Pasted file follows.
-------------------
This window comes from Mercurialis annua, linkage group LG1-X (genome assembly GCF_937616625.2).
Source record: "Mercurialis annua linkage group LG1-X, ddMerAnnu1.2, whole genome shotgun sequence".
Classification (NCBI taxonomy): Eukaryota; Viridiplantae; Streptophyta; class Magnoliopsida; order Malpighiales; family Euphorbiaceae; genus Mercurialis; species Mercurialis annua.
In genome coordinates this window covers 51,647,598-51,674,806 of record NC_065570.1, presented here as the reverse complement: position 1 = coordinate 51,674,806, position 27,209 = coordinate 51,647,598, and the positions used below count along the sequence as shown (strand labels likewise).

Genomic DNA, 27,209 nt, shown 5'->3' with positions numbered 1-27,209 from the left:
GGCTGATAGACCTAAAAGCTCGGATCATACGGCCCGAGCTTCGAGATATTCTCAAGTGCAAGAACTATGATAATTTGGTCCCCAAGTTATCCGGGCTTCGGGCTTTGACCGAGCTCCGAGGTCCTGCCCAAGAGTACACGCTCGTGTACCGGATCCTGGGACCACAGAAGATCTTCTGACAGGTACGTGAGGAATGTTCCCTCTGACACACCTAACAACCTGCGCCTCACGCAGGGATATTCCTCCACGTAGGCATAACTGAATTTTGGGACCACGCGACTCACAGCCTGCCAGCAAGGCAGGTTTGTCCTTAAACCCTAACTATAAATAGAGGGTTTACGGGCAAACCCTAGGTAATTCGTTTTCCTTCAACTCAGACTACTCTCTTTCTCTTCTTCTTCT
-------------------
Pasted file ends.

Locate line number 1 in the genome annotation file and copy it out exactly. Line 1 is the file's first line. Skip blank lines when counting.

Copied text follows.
This window comes from Mercurialis annua, linkage group LG1-X (genome assembly GCF_937616625.2).